INDIANAPOLIS -- The thought of playing football had always crossed Erik Swoope's mind. He wanted to be out there tackling and catching passes with the rest of his friends while growing up in Southern California.
But there was a problem with Swoope’s desire to play. He only wanted to play if he could do it with his friends. That wasn’t possible because Swoope stood 6-foot-2 and weighed 200 pounds at the age of 12. And while he was already dunking a basketball by then, his friends were 50 and 60 pounds lighter than him, eliminating any chance of being teammates with them since Swoope didn’t meet the weight requirement.
"I was taller and bigger than all my friends and it wouldn’t have been possible for me to play with them," Swooped said during the first day of the Indianapolis Colts' rookie minicamp.
Swoope continued to think about playing football during his four-year basketball career at the University of Miami, but the opportunity to do both was too much to ask because of the overlap of the seasons, and he went to the school to play basketball.
The chance to play football finally came about when the Colts signed him as an undrafted free agent earlier this week despite Swoope not knowing what it feels like to get hit on the football field. Playing football for Swoope is like a kid learning how to ride a bike for the first time.
"The main thing to me between football and basketball is that I just love being an athlete," Swoope said. "In the weight room, trying to get as strong as you can, as fast as you can, as quick as you can. And in basketball, it’s kind of a game of tempo. That’s what I’m learning also in football, but it’s more of an opportunity to be an athlete and for me, I’m enjoying it."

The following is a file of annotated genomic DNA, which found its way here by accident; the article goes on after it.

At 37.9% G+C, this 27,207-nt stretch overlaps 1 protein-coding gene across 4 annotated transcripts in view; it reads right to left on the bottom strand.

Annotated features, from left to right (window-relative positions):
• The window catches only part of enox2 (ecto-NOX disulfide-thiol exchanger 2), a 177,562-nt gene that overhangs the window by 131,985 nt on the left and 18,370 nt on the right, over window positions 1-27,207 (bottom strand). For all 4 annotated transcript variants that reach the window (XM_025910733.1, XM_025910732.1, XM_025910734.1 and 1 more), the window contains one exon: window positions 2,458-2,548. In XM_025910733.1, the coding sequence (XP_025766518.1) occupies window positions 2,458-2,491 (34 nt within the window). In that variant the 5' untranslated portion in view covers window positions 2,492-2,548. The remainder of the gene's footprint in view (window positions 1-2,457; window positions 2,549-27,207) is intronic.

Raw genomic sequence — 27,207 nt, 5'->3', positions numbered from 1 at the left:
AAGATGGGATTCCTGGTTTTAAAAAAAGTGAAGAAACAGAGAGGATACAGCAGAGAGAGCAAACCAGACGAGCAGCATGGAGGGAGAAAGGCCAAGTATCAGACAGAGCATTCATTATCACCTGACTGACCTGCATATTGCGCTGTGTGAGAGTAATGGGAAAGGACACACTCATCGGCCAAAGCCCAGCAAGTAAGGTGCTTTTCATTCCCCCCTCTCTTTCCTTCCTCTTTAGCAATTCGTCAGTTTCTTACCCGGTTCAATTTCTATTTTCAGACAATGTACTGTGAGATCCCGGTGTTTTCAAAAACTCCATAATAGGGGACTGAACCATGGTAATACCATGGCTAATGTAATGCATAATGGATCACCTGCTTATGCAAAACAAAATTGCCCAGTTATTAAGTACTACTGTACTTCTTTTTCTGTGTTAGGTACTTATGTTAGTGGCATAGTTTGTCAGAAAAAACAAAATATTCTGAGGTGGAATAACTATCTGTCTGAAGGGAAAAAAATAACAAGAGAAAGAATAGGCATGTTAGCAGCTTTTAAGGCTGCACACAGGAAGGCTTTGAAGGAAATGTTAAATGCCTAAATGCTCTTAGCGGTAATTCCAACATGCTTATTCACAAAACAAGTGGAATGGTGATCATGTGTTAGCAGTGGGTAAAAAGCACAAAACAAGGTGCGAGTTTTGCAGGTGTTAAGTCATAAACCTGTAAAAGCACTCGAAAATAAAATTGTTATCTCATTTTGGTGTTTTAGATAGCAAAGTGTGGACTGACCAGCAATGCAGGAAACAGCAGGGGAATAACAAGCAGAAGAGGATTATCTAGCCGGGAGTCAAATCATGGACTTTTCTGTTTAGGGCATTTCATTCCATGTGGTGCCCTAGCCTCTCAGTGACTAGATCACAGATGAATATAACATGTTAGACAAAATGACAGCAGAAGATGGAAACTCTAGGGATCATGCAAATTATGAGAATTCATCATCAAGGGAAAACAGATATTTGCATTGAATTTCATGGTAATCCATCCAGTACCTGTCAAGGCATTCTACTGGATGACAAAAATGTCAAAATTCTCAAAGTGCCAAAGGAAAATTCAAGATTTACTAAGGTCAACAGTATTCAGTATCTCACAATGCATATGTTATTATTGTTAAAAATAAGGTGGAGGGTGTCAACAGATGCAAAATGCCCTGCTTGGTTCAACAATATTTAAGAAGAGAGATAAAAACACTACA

This isn’t the first time the Colts have signed a player who did not play college football. Marcus Pollard played basketball at Bradley University before the Colts signed him as an undrafted free agent in 1995.
Patience is key for Swoope because of his lack of football experience. He’s confident because he feels he’s capable of picking up the game. He’s also curious how quick he can learn it.
One of the good things going for Swoope is that there haven't been any expectations put on him. The Colts are set at tight end with Dwayne Allen, Coby Fleener and serviceable backups Weslye Saunders and Jack Doyle. Swoope is able to learn slowly.
The first thing Swoope did right was get together with former University of Miami football players Jimmy Graham and Jonathan Vilma a few weeks ago. Graham, who played basketball for the Hurricanes and spent his fifth year as a tight end on the football team, worked with Swoope on route running. Vilma would tell him what he was looking for from the linebacker position.
Elsewhere in the NFL, Green Bay’s Julius Peppers played basketball at the University of North Carolina and played defensive end on the Tar Heel football team.
So why tight end for Swoope?
Tight end translates well from the basketball court to the football field, he said.
"I played power forward and I played on the wing, so I got use to playing a variety of parts on offense and defense," Swoope said. "That's one of the key carryovers, the size, the weight, the athleticism. It’s a quicker carry over because you’re use to studying a variety of things all at once."
Swoope doesn’t know what to expect when it comes to getting hit for the first time. All he knows is that he needs to run with his 6-foot-5 frame low.
"My brother played football and he told me I’m going to get hit and I’m going to quickly learn to get down and get the pads down," Swoope said. "I’m looking forward to this experience."